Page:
What are the effects of high blood pressure on the body?

Because hypertension is often a silent condition, it can cause damage to your body for years before symptoms become obvious. If hypertension isn’t treated, you may face serious, even fatal, complications.

Complications of hypertension include the following.

Damaged arteries:

Healthy arteries are flexible and strong. Blood flows freely and unobstructed through healthy arteries and vessels.

Hypertension makes arteries tougher, tighter, and less elastic. This damage makes it easier for dietary fats to deposit in your arteries and restrict blood flow. This damage can lead to increased blood pressure, blockages, and, eventually, heart attack and stroke.

Damaged heart:

Hypertension makes your heart work too hard. The increased blood pressure in your blood vessels forces your heart’s muscles to pump more frequently and with more force than a healthy heart should have to.

This may cause an enlarged heart. An enlarged heart increases your risk for the following:

  • heart failure
  • arrhythmias
  • sudden cardiac death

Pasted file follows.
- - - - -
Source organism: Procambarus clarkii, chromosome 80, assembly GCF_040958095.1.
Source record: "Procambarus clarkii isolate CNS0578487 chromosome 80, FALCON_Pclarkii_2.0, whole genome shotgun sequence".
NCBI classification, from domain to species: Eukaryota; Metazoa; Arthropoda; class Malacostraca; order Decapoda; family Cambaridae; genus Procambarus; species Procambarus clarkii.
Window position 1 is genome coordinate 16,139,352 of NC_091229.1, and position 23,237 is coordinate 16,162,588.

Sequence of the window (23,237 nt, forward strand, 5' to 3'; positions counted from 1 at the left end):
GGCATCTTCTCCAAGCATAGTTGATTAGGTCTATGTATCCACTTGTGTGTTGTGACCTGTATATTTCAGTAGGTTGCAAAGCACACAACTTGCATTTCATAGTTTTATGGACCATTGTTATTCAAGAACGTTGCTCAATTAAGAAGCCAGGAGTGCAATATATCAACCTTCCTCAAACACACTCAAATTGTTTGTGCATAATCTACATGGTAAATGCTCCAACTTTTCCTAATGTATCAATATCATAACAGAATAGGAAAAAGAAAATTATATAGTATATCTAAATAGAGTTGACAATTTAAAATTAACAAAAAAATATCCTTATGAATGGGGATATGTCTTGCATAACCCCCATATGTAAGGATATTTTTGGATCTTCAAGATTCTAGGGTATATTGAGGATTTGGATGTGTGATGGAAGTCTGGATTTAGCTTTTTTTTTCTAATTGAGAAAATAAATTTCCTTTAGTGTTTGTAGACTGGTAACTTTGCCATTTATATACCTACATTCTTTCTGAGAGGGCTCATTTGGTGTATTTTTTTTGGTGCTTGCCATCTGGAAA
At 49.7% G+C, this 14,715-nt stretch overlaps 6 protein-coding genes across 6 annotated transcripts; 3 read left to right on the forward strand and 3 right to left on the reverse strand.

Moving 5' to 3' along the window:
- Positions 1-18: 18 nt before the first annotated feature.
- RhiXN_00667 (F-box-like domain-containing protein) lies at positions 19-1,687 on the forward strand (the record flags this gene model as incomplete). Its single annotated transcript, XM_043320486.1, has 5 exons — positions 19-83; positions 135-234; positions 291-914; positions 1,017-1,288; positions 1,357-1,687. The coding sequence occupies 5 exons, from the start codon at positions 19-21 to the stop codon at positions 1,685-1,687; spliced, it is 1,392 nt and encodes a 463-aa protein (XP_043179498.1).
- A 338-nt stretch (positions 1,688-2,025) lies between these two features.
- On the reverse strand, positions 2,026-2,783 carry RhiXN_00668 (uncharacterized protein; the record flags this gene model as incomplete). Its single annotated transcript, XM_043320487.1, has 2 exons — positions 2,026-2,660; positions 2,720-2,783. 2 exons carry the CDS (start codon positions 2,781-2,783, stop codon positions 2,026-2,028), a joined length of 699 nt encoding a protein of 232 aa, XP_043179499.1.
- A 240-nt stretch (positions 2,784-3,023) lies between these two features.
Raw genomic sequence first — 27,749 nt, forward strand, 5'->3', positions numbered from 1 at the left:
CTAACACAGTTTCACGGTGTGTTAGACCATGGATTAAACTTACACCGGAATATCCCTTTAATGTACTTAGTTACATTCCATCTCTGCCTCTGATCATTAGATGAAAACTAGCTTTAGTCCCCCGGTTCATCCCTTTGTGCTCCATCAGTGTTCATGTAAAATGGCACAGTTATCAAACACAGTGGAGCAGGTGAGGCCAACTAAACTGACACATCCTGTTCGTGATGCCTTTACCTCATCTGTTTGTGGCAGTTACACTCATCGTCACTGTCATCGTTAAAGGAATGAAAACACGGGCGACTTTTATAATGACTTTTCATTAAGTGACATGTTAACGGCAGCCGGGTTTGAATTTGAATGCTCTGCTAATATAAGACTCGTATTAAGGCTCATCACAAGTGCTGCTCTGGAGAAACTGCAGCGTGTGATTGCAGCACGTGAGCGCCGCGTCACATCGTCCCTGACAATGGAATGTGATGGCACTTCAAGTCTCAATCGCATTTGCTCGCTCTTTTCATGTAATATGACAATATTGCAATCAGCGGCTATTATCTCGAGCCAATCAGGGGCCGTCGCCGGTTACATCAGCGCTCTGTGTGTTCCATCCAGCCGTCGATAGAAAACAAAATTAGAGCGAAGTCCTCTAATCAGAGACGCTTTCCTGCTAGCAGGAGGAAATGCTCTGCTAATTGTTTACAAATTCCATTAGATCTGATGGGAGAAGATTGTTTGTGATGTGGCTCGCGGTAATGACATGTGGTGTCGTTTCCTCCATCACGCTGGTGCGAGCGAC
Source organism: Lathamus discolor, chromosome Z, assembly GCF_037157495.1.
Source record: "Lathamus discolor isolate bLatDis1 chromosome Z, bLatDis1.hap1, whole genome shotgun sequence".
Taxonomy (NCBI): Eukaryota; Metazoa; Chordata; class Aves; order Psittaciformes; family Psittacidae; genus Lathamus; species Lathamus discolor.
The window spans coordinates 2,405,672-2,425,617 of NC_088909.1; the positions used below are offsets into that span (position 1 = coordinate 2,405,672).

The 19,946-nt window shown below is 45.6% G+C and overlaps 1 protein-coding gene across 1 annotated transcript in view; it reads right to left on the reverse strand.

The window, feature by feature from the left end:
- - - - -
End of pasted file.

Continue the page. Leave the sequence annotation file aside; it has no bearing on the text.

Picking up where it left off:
• heart attack

Damaged brain:

Your brain relies on a healthy supply of oxygen-rich blood to work properly. High blood pressure can reduce your brain’s supply of blood:

  • Temporary blockages of blood flow to the brain are called transient ischemic attacks.
  • Significant blockages of blood flow cause brain cells to die. This is known as a stroke.

Uncontrolled hypertension may also affect your memory and ability to learn, recall, speak, and reason. Treating hypertension often doesn’t erase or reverse the effects of uncontrolled hypertension. It does, however, lower the risks for future problems.

Medications and deep breathing:

It is important that you take the medicine prescribed by the doctor on time and do not neglect it in any case, as well as take deep breaths when you feel that your blood pressure is rising and in case of an emergency, the doctor Use the medicine as directed, remembering that letting blood pressure rise and fall instead of controlling it can lead to heart attack and brain hemorrhage.